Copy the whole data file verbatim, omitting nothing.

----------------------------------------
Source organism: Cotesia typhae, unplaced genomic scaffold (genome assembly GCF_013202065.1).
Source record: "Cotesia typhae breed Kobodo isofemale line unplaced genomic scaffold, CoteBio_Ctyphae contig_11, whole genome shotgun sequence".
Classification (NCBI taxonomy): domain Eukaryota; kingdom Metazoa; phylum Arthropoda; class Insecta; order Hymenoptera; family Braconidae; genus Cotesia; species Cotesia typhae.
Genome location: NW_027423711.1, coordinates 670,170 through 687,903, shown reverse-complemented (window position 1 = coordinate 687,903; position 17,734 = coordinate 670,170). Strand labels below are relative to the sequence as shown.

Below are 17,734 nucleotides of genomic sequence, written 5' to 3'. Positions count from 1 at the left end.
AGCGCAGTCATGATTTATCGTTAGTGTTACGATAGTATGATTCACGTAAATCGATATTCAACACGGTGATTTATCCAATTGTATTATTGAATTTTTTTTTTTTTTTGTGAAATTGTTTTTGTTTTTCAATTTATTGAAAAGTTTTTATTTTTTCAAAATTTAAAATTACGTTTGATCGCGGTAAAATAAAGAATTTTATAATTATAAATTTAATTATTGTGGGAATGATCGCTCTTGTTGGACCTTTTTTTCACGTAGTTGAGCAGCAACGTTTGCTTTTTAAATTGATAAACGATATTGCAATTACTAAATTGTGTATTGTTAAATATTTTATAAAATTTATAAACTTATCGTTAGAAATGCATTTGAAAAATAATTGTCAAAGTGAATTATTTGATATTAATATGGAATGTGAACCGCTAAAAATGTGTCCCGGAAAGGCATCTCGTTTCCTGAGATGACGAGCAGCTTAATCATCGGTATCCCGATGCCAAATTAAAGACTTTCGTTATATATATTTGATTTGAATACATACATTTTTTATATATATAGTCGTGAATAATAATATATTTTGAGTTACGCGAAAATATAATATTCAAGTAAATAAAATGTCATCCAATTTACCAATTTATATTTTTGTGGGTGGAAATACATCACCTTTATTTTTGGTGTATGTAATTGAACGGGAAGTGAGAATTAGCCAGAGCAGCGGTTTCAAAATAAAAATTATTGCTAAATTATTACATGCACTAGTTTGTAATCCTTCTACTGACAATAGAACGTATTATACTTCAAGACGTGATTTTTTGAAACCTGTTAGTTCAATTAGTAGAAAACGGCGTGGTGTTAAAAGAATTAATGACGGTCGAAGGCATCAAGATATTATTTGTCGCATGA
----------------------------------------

Source organism: Cotesia typhae, unplaced genomic scaffold (genome assembly GCF_013202065.1).
Source record: "Cotesia typhae breed Kobodo isofemale line unplaced genomic scaffold, CoteBio_Ctyphae contig_11, whole genome shotgun sequence".
Classification (NCBI taxonomy): domain Eukaryota; kingdom Metazoa; phylum Arthropoda; class Insecta; order Hymenoptera; family Braconidae; genus Cotesia; species Cotesia typhae.
Genome location: NW_027423711.1, coordinates 670,170 through 687,903, shown reverse-complemented (window position 1 = coordinate 687,903; position 17,734 = coordinate 670,170). Strand labels below are relative to the sequence as shown.

Below are 17,734 nucleotides of genomic sequence, written 5' to 3'. Positions count from 1 at the left end.
AGCGCAGTCATGATTTATCGTTAGTGTTACGATAGTATGATTCACGTAAATCGATATTCAACACGGTGATTTATCCAATTGTATTATTGAATTTTTTTTTTTTTTTGTGAAATTGTTTTTGTTTTTCAATTTATTGAAAAGTTTTTATTTTTTCAAAATTTAAAATTACGTTTGATCGCGGTAAAATAAAGAATTTTATAATTATAAATTTAATTATTGTGGGAATGATCGCTCTTGTTGGACCTTTTTTTCACGTAGTTGAGCAGCAACGTTTGCTTTTTAAATTGATAAACGATATTGCAATTACTAAATTGTGTATTGTTAAATATTTTATAAAATTTATAAACTTATCGTTAGAAATGCATTTGAAAAATAATTGTCAAAGTGAATTATTTGATATTAATATGGAATGTGAACCGCTAAAAATGTGTCCCGGAAAGGCATCTCGTTTCCTGAGATGACGAGCAGCTTAATCATCGGTATCCCGATGCCAAATTAAAGACTTTCGTTATATATATTTGATTTGAATACATACATTTTTTATATATATAGTCGTGAATAATAATATATTTTGAGTTACGCGAAAATATAATATTCAAGTAAATAAAATGTCATCCAATTTACCAATTTATATTTTTGTGGGTGGAAATACATCACCTTTATTTTTGGTGTATGTAATTGAACGGGAAGTGAGAATTAGCCAGAGCAGCGGTTTCAAAATAAAAATTATTGCTAAATTATTACATGCACTAGTTTGTAATCCTTCTACTGACAATAGAACGTATTATACTTCAAGACGTGATTTTTTGAAACCTGTTAGTTCAATTAGTAGAAAACGGCGTGGTGTTAAAAGAATTAATGACGGTCGAAGGCATCAAGATATTATTTGTCGCATGA